For some reason I was in the mood for clams last weekend. When I began delving into cookbooks to look for some new ideas, I stumbled across the exact same recipe in both 1080 Recipes and Casa Moro. Clams and white beans: so simple, but two ingredients I had never thought of combining. We brought back a bag of fresh clams from Taylor Shellfish after our walk on Sunday, and we were good to go.

clams and beans

I went with the Moro recipe, since it seemed a little more interesting, but it’s still not a complicated dish. Saute garlic in wine, add cooked white beans, saffron and parsley, add clams, done. I made it a little more work by using fresh cannellini beans, bought in the pod from Dunbar Gardens, but shelling beans is a very peaceful and philosophical activity – preferably with the aid of good music and a tasty beverage.

equipment for bean shelling

Continue reading

summer slump

I realize there has been a dearth of posting around here since we got back from our trip. Between the incredible heat and drought Western Washington has been hit with, and some personal stress in our lives, we’ve been eating some very comforting and predictable things – soup, pizza, stir fry – and going out for burgers when necessary. We’ve done a lot of cooking, but it either hasn’t been worth talking about or I was too busy to photograph anything.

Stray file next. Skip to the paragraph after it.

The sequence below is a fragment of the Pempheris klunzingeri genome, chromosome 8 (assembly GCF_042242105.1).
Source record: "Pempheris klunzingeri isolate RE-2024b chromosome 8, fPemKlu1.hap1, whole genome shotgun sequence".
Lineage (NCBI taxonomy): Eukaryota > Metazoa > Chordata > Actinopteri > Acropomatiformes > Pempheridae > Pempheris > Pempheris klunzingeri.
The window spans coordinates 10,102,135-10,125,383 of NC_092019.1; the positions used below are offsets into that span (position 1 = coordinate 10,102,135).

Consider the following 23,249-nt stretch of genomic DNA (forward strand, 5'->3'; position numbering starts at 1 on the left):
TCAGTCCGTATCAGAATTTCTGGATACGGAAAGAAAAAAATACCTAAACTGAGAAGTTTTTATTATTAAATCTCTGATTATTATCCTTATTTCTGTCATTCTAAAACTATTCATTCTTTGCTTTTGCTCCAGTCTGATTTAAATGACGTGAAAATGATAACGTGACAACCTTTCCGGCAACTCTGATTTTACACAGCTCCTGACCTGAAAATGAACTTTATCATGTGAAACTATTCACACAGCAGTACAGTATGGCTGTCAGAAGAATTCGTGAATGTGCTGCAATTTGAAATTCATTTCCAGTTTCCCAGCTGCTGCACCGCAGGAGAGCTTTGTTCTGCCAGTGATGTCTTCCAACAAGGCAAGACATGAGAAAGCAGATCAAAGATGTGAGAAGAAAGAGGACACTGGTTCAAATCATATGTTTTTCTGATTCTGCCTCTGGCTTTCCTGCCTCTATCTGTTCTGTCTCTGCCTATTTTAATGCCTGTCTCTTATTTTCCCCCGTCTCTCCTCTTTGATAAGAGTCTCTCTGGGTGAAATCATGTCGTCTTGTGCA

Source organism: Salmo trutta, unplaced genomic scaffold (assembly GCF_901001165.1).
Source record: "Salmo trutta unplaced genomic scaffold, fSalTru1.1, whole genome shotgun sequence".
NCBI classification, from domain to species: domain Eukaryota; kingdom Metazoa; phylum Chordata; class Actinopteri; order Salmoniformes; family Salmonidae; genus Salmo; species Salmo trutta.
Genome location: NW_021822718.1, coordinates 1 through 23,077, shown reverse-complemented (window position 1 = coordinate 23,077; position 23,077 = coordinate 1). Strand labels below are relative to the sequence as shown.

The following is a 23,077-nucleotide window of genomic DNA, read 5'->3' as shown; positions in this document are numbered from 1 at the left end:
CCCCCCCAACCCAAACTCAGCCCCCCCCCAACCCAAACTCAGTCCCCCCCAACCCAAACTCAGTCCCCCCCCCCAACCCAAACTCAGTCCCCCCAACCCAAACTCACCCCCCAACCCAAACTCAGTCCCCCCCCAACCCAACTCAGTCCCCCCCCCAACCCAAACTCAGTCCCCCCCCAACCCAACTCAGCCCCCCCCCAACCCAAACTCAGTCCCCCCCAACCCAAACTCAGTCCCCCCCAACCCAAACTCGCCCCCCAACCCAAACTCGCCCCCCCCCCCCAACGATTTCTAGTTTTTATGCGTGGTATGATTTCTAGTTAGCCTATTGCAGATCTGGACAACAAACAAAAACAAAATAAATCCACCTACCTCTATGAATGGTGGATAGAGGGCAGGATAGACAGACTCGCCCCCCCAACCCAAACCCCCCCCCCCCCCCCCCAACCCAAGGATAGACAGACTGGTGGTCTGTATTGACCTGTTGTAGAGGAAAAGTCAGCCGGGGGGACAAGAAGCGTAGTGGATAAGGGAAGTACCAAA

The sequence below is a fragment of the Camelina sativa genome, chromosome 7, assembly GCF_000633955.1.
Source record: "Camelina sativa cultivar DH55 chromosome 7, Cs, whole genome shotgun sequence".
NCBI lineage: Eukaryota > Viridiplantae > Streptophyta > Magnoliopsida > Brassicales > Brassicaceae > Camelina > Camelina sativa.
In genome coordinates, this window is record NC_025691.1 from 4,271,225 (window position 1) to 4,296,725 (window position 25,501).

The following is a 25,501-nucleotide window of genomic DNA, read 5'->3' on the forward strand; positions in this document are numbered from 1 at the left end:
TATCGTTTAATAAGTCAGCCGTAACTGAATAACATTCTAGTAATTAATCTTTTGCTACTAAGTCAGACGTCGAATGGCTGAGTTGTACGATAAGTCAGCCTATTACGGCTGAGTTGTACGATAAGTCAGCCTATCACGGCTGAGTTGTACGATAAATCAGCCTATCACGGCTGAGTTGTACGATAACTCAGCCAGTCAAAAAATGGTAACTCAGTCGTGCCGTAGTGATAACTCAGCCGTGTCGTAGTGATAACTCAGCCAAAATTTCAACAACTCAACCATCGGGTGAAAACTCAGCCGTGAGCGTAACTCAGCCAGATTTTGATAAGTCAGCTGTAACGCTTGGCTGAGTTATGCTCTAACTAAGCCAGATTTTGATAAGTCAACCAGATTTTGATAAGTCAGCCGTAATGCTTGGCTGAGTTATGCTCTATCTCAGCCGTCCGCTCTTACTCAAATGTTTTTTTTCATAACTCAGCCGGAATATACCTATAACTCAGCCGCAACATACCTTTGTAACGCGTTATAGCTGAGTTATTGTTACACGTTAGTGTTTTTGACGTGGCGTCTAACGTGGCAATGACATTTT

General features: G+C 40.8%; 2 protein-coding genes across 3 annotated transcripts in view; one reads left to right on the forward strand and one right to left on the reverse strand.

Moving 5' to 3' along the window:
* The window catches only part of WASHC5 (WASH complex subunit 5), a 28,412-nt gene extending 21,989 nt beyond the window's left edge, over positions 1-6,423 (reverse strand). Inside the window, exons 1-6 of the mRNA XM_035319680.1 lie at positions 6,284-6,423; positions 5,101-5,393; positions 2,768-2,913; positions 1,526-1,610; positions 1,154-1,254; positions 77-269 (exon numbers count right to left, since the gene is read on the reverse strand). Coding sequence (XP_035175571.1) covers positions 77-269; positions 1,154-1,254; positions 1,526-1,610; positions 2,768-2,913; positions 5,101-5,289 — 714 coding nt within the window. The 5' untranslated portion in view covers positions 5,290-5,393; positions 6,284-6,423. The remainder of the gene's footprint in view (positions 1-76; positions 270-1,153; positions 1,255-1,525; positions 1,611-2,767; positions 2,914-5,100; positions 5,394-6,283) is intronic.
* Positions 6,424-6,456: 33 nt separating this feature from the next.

One thing we have been doing is processing berries. The hot weather has really brought on the harvest, making it a bit more urgent than usual to appreciate them while they’re available. We’ve been buying a half flat of berries every week at the farmer’s market, eating all we can and then prepping the rest for the freezer. There’s not a lot of room in there, thanks to the half a lamb taking up most of the extra space, but we should have a good winter’s supply of fresh raspberries and quite a few blueberries for our morning smoothies. Now that’s a comforting thought.

find a farmer

local flour